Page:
The Myth Of Transracialism By Rebecca Tuvel

1316 Words 6 Pages
“The myth of Transracialism”
Rebecca Tuvel presents her argument that considerations that support transgenderism extend to transracialism, given the parity Tuvel says, “Since we should accept transgender individuals…we should accept transracialism.” Tuvel concludes, that if some individuals genuinely feel like or identity as members of a race other than the one assigned at birth—so strongly to the point of seeking transition to the other race—we should accept their transition. In the hopes of providing a balanced discussion, Tuvel explores four possible objections to the idea of transracialism. I will argue in opposition to Tuvel’s view that transgenderism is comparable with transracialism.
Rejecting and debunking Charles Mills’ definition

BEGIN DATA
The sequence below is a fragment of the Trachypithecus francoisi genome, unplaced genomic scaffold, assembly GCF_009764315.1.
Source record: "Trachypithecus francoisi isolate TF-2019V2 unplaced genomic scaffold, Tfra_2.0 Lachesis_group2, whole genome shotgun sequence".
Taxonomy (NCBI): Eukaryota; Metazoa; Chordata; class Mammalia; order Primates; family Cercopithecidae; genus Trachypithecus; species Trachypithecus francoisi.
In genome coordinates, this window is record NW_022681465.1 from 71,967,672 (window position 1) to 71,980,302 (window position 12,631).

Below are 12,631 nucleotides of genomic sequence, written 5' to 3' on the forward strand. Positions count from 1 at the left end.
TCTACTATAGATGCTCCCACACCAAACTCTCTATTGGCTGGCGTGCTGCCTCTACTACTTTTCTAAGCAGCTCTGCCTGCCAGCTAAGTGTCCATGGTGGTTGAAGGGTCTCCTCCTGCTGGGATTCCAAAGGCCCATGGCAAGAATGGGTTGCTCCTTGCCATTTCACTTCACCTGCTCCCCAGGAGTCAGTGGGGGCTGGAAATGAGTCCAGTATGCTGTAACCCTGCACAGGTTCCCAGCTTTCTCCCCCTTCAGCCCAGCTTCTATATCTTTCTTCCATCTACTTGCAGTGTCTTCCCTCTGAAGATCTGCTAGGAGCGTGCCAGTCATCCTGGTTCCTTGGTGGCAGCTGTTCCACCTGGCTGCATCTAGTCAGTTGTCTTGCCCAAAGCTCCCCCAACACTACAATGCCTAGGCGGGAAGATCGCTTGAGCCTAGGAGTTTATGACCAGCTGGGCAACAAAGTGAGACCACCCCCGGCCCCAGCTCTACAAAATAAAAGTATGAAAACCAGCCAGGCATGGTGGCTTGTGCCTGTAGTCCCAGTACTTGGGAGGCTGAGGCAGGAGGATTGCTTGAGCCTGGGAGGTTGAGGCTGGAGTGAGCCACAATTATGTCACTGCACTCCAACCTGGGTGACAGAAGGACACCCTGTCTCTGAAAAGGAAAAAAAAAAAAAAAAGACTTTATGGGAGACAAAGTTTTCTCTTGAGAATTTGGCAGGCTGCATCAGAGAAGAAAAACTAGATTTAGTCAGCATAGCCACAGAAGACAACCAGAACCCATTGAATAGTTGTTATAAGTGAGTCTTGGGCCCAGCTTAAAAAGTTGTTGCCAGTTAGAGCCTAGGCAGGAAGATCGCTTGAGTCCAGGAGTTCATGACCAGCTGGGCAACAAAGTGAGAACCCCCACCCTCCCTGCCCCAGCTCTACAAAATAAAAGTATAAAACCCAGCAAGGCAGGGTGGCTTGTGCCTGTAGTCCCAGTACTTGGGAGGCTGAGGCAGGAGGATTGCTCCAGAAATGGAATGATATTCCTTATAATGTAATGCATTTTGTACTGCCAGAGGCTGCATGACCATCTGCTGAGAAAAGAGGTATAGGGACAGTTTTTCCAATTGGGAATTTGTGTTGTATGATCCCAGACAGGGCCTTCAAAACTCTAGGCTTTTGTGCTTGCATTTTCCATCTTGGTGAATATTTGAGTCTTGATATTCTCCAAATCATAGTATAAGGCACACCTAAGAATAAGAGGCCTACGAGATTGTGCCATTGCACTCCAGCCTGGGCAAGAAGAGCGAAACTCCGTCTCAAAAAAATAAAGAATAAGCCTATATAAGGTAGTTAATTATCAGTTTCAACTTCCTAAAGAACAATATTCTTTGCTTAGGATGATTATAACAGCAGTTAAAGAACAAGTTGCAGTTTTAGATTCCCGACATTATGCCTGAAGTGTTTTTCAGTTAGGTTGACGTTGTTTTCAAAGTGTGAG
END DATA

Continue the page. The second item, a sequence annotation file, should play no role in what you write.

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Many people only recognize one race, the human race. What people who make that statement are trying to communicate is that they reject scientific racism and they want people to be looked at and treated equally. I believe that they resort to this simplistic idea because they haven’t adequately research and looked into the biological factors that go into defining race. The American Journal of Physical Anthropology, in 1996 defined race as “Biological differences between human beings reflect both hereditary factors and the influence of natural and social environments” (American Journal of Physical Anthropology). This is a clearer definition of what I classify as race. Race is not homo sapiens vs other but genetic diversity and groupings within the human race. Genetics affects race in several different factors. The amount of melanin causes a person to look black or white, “Melanin is a complex polymer derived from the amino acid tyrosine. Melanin is responsible for determining skin and hair color and is present in the skin to varying degrees; depending on how much a population has been exposed to the sun historically.” (Mandal) According to the U.S government’s genetic reference website, “Eye color is determined by variations in a person’s genes.” This site also states, “The MC1R gene provides instructions for making a protein called the melanocortin 1 receptor. This receptor plays an important role in normal pigmentation. “Melanocytes make two forms of melanin, eumelanin and pheomelanin. The relative amounts of these two pigments help determine the color of a person's hair and skin.” These statements are just briefly showing the evidence that there is a genetic basis for grouping someone based on what I define as race or

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